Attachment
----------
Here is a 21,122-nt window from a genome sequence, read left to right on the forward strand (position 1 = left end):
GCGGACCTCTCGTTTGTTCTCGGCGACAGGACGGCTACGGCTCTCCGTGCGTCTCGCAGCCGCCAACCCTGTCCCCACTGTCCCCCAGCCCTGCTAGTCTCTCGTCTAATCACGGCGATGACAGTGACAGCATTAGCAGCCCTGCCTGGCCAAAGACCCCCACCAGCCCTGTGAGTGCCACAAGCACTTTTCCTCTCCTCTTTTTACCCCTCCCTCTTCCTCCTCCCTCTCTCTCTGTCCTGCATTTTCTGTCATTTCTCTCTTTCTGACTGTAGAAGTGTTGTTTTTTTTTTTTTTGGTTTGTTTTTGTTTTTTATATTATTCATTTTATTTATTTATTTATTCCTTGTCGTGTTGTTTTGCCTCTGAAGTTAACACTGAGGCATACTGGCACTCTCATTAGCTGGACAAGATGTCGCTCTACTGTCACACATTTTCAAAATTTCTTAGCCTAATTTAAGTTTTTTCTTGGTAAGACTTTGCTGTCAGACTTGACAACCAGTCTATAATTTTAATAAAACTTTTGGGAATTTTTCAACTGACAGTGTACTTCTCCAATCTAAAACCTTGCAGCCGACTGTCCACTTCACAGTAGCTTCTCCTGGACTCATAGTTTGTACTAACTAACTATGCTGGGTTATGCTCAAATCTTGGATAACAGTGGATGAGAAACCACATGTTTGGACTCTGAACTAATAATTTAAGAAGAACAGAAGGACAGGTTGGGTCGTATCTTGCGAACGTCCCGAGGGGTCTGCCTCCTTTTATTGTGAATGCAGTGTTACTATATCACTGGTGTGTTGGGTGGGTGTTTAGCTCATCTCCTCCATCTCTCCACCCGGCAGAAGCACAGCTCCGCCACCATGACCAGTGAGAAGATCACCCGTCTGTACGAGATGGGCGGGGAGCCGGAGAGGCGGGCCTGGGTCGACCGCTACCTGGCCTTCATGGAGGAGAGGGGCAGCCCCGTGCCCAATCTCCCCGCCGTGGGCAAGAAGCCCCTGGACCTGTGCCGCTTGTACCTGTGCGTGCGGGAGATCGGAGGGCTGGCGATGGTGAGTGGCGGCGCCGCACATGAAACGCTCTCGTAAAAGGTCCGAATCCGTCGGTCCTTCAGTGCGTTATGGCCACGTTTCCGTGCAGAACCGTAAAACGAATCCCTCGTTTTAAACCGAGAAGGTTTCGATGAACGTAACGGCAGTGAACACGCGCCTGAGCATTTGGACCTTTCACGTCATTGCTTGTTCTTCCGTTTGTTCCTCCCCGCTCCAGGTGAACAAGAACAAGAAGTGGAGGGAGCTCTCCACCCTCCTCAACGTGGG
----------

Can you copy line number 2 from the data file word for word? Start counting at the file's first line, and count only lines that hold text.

GCGGACCTCTCGTTTGTTCTCGGCGACAGGACGGCTACGGCTCTCCGTGCGTCTCGCAGCCGCCAACCCTGTCCCCACTGTCCCCCAGCCCTGCTAGTCTCTCGTCTAATCACGGCGATGACAGTGACAGCATTAGCAGCCCTGCCTGGCCAAAGACCCCCACCAGCCCTGTGAGTGCCACAAGCACTTTTCCTCTCCTCTTTTTACCCCTCCCTCTTCCTCCTCCCTCTCTCTCTGTCCTGCATTTTCTGTCATTTCTCTCTTTCTGACTGTAGAAGTGTTGTTTTTTTTTTTTTTGGTTTGTTTTTGTTTTTTATATTATTCATTTTATTTATTTATTTATTCCTTGTCGTGTTGTTTTGCCTCTGAAGTTAACACTGAGGCATACTGGCACTCTCATTAGCTGGACAAGATGTCGCTCTACTGTCACACATTTTCAAAATTTCTTAGCCTAATTTAAGTTTTTTCTTGGTAAGACTTTGCTGTCAGACTTGACAACCAGTCTATAATTTTAATAAAACTTTTGGGAATTTTTCAACTGACAGTGTACTTCTCCAATCTAAAACCTTGCAGCCGACTGTCCACTTCACAGTAGCTTCTCCTGGACTCATAGTTTGTACTAACTAACTATGCTGGGTTATGCTCAAATCTTGGATAACAGTGGATGAGAAACCACATGTTTGGACTCTGAACTAATAATTTAAGAAGAACAGAAGGACAGGTTGGGTCGTATCTTGCGAACGTCCCGAGGGGTCTGCCTCCTTTTATTGTGAATGCAGTGTTACTATATCACTGGTGTGTTGGGTGGGTGTTTAGCTCATCTCCTCCATCTCTCCACCCGGCAGAAGCACAGCTCCGCCACCATGACCAGTGAGAAGATCACCCGTCTGTACGAGATGGGCGGGGAGCCGGAGAGGCGGGCCTGGGTCGACCGCTACCTGGCCTTCATGGAGGAGAGGGGCAGCCCCGTGCCCAATCTCCCCGCCGTGGGCAAGAAGCCCCTGGACCTGTGCCGCTTGTACCTGTGCGTGCGGGAGATCGGAGGGCTGGCGATGGTGAGTGGCGGCGCCGCACATGAAACGCTCTCGTAAAAGGTCCGAATCCGTCGGTCCTTCAGTGCGTTATGGCCACGTTTCCGTGCAGAACCGTAAAACGAATCCCTCGTTTTAAACCGAGAAGGTTTCGATGAACGTAACGGCAGTGAACACGCGCCTGAGCATTTGGACCTTTCACGTCATTGCTTGTTCTTCCGTTTGTTCCTCCCCGCTCCAGGTGAACAAGAACAAGAAGTGGAGGGAGCTCTCCACCCTCCTCAACGTGGG